Although incidental and first-hand experience indicates either of these systems can be effective in countering the problems faced by a motor-cyclist in a panic stop, we know of no research that shows how they perform in the field compared with similar bikes fitted with standard brake systems. The added costs (particularly for ABS) and reluctance to accept them by some experienced motorcyclists have limited the adoption of these potentially effective systems.


We want motorcyclists to possess the skills to use their brakes fully while maintaining control under all riding conditions, thus avoiding some crashes.

We would like developments in brake systems, which offer better, safer panic-stopping capability for motorcyclists, to continue and be more widely adapted to all classes of motorcycles.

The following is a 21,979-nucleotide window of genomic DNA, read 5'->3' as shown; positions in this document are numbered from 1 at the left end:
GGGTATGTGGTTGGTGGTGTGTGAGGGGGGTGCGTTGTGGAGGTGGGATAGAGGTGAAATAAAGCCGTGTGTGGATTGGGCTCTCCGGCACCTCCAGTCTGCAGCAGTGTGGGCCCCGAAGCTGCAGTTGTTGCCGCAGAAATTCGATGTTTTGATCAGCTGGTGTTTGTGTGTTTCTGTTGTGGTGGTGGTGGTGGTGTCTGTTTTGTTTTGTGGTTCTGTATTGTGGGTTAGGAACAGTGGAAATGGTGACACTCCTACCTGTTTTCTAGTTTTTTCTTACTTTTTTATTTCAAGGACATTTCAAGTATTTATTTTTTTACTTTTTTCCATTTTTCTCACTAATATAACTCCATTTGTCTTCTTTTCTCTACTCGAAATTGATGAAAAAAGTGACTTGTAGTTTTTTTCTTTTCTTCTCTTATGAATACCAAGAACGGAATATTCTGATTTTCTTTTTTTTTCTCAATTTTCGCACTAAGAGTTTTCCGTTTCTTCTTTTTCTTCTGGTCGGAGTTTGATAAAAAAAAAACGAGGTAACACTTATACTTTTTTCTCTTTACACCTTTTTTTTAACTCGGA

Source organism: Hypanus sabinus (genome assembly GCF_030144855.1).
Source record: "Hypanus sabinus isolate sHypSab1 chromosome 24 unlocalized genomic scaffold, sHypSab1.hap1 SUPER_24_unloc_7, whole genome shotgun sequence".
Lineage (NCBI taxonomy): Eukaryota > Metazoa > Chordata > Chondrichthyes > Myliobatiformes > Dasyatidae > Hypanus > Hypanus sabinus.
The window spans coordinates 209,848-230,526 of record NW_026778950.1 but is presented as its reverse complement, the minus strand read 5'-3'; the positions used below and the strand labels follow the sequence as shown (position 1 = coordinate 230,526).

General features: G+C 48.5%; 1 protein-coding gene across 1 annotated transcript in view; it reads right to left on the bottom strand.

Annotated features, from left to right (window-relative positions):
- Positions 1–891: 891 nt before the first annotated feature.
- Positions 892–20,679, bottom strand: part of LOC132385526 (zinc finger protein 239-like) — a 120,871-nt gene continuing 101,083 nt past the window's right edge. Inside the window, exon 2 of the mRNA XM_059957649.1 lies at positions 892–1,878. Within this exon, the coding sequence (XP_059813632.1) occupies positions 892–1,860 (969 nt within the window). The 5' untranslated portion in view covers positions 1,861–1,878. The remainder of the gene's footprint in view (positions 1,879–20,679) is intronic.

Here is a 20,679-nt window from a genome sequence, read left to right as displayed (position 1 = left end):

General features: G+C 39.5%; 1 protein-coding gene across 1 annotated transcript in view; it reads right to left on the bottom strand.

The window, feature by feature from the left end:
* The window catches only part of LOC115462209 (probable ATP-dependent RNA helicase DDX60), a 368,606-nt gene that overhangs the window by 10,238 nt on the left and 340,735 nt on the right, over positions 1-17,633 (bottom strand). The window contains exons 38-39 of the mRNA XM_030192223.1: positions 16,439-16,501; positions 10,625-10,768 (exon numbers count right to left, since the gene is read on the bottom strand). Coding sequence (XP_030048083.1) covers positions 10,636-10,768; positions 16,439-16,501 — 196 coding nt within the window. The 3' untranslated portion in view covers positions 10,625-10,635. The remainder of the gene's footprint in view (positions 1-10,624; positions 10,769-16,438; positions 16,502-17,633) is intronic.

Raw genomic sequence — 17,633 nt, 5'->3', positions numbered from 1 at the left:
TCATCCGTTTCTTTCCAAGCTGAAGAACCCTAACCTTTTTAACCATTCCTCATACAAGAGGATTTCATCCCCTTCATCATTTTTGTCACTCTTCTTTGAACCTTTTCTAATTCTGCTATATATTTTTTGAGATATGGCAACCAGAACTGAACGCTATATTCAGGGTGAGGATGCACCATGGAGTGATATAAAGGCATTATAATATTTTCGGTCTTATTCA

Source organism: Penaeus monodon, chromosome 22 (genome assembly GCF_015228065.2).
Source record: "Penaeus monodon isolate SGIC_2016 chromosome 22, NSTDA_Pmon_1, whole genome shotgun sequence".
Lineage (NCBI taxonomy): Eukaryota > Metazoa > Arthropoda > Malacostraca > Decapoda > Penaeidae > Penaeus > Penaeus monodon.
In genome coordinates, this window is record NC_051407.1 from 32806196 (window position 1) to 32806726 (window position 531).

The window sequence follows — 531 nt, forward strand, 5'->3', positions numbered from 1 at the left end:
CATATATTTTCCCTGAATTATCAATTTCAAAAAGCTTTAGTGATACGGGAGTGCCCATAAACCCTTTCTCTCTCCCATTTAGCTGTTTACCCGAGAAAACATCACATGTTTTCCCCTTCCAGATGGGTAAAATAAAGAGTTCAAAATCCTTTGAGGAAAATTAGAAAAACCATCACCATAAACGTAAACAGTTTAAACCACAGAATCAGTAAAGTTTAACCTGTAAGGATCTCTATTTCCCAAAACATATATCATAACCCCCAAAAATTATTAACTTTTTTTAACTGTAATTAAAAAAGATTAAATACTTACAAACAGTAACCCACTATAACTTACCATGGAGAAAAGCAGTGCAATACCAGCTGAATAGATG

Assuring that motorcyclists get maximum braking performance requires training, research, and deployment of equipment that can provide maximum-performance braking while minimizing the danger of a braking-induced crash. To obtain the level of braking that is available even on current machines, both experienced and inexperienced motorcyclists need recurrent training (see Rider Education & Training, page 17).

Several braking issues invite further study:

• The new technologies seem to promise shorter stopping distances and overall safer stopping for motorcyclists. ABS in particular can do much to eliminate the dangers of overbraking in a straight line.

• Studies of how effectively linked-braking systems perform in the field would tell whether they should be employed more widely.

• The effectiveness of braking systems that combine ABS with a linked control should be explored.


• Study the effectiveness of linked and antilock braking in the field. If these technologies prove valuable, deploy them more widely.

• Use information from research to implement other braking-related countermeasures.

• Provide additional training and education on proper braking and panic-braking techniques.